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Full-Text Articles in Law and Race

Unmistakably Clear: Human Rights, The Right To Representation, And Remedial Voting Rights Of People Of Color, Matthew H. Charity Apr 2015

Unmistakably Clear: Human Rights, The Right To Representation, And Remedial Voting Rights Of People Of Color, Matthew H. Charity

Journal of Race, Gender, and Ethnicity

No abstract provided.


U.S. Police Officers Kill Primarily Because They Are Attacked, Not To Disrupt Crime, Alev Dudek Mar 2015

U.S. Police Officers Kill Primarily Because They Are Attacked, Not To Disrupt Crime, Alev Dudek

Alev Dudek

In spite of the steady decline in violent crimes, law enforcement in the U.S.A. is becoming significantly more violent. Compared to other developed countries, such as Germany or Great Britain, disproportionately more arrest-related deaths occur in the U.S. Additionally, in the treatment of suspects, a racial disparity is evident; disproportionately more black males get killed by white police officers. Political exploitation of “crime” and militarization of law enforcement are factors that contribute to the status-quo and may explain why most arrest-related killings by the police are not a result of attempting to disrupt crime, but in defense ...


"If You Is White, You’S Alright. . . .” Stories About Colorism In America, Kimberly Jade Norwood Jan 2015

"If You Is White, You’S Alright. . . .” Stories About Colorism In America, Kimberly Jade Norwood

Washington University Global Studies Law Review

Colorism, a term believed to be first coined in 1982 by Pulitzer Prize winner Alice Walker, was defined by her to mean the “prejudicial or preferential treatment of same-race people based solely on their color.” It is not racism although there is a clear relationship. A clear example of racism would involve a business that refuses to hire black people. Colorism would not preclude the hiring of a black person, but there would be a preference for a black person with a lighter skin tone than a darker skinned person. From this example one can see too that colorism can ...


To Be White, Black, Or Brown? South Asian Americans And The Race-Color Distinction, Vinay Harpalani Jan 2015

To Be White, Black, Or Brown? South Asian Americans And The Race-Color Distinction, Vinay Harpalani

Washington University Global Studies Law Review

People often use race and color terminology interchangeably in common parlance. Within the United States, color terminology often dominates racial discourse due to common use of color-based racial designations such as “Black” and “White.” Color is thus often used as a synonym for race, but while the two do overlap, color is also distinct from race as colorism is from racism.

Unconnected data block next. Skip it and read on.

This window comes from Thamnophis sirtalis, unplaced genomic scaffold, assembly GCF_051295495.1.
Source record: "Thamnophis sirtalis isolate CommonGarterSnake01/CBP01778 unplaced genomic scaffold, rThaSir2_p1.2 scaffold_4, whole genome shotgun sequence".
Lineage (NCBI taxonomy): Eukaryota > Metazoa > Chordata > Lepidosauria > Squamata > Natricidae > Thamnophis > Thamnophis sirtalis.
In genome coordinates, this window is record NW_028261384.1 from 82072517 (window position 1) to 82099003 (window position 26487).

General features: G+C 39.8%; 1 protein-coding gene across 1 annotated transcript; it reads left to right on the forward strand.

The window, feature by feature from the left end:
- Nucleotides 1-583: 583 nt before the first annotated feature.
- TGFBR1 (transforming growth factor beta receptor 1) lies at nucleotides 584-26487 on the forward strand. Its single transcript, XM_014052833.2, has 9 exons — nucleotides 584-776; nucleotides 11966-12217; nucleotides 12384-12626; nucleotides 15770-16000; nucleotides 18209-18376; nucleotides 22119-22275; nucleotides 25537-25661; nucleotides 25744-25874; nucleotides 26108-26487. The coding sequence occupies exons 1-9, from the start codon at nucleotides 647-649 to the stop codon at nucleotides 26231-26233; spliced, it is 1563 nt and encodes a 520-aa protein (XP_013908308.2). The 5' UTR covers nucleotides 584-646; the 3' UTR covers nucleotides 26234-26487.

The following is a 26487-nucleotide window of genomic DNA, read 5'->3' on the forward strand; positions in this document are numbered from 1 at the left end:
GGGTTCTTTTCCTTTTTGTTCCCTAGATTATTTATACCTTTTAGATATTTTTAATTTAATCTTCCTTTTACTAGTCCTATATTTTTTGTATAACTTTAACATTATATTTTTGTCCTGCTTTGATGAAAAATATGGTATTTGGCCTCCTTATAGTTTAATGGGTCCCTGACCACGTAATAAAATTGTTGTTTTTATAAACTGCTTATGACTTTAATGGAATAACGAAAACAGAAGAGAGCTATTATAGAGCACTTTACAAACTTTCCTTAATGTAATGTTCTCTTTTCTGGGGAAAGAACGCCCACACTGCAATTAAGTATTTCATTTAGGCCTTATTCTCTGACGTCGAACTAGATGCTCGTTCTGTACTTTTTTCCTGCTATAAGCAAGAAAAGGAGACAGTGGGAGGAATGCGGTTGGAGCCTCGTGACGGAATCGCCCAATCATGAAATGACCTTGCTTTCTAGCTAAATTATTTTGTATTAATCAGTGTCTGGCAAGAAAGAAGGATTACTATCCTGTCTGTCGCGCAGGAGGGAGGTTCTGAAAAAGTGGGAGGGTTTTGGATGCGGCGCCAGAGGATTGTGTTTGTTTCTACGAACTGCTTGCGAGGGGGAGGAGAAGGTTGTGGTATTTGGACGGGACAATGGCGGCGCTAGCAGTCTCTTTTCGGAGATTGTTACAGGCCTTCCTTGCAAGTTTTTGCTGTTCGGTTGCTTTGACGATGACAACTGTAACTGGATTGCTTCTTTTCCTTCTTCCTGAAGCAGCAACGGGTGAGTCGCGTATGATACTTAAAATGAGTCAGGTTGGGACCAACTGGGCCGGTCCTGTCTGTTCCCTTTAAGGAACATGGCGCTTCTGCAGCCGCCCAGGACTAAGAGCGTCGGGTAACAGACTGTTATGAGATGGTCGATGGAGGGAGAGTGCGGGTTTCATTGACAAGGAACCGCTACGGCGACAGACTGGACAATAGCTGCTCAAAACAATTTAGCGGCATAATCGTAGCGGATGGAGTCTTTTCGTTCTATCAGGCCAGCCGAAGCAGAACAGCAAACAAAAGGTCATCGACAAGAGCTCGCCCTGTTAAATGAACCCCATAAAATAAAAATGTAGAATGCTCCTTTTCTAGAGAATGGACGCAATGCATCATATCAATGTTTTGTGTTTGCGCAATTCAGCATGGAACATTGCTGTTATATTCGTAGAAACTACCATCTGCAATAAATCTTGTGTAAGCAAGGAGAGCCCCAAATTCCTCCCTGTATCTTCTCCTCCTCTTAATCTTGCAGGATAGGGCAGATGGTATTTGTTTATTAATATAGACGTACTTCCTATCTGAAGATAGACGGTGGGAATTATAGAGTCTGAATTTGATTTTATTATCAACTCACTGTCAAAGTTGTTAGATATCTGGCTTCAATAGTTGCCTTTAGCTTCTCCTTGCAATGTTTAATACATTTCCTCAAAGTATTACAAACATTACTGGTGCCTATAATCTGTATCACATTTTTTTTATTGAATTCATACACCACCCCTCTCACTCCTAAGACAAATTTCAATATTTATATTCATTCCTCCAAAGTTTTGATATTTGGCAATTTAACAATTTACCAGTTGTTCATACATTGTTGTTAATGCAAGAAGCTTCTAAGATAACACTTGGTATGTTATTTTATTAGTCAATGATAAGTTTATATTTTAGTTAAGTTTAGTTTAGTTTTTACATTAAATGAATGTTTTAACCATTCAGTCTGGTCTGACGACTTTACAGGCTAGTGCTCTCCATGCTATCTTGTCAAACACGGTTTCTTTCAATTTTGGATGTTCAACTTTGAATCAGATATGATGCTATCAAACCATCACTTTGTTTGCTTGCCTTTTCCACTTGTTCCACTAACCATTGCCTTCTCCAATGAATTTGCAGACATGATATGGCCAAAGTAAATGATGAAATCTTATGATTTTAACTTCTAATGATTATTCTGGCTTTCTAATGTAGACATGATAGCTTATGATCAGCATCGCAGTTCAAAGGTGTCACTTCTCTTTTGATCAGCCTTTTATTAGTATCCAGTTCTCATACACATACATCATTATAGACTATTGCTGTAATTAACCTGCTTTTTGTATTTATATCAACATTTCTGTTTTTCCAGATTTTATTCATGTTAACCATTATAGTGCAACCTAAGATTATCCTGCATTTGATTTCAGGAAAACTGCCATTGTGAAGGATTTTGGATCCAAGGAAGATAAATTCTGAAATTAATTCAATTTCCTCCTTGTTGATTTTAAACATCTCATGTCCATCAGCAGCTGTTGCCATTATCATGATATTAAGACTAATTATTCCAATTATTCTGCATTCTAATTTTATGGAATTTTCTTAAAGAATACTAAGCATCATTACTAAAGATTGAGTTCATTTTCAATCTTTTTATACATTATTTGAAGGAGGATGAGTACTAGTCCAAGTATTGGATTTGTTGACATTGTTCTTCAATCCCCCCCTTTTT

The relationship between race and color is complex: the two are intertwined, and it can be difficult to tease apart. However, one group that illuminates the distinction between the two is South Asian Americans—peoples in the United States ...


Two Stories About Skin Color And International Human Rights Advocacy, William J. Aceves Jan 2015

Two Stories About Skin Color And International Human Rights Advocacy, William J. Aceves

Washington University Global Studies Law Review

Color is an important but underdeveloped designation in international law. Color is identified as a protected category in several human rights documents, but despite its status as a protected category, there is no definition of color in these human rights documents. It is generally recognized, however, that color references skin color. In the absence of an established definition, race is often used as a proxy for color. Yet, there is growing skepticism within the human rights community about the legitimacy of using racial categories to distinguish human beings. While race and color are often used interchangeably, it is important to ...


“Color” In The Non-Discrimination Provisions Of The Universal Declaration Of Human Rights And The Two Covenants, Stephanie Farrior Jan 2015

“Color” In The Non-Discrimination Provisions Of The Universal Declaration Of Human Rights And The Two Covenants, Stephanie Farrior

Washington University Global Studies Law Review

The United Nations Charter declares in its opening article that one of the purposes of the United Nations is to promote respect for human rights “without distinction as to” any of four grounds: race, sex, language, or religion. The Universal Declaration of Human Rights (“UDHR”), adopted three years later, expands the list of prohibited grounds of discrimination and proclaims that everyone is entitled to human rights “without distinction of any kind, such as” the following: “race, colour, sex, language, religion, political or other opinion, national or social origin, property, birth or other status.”

Numerous international and regional human rights treaties ...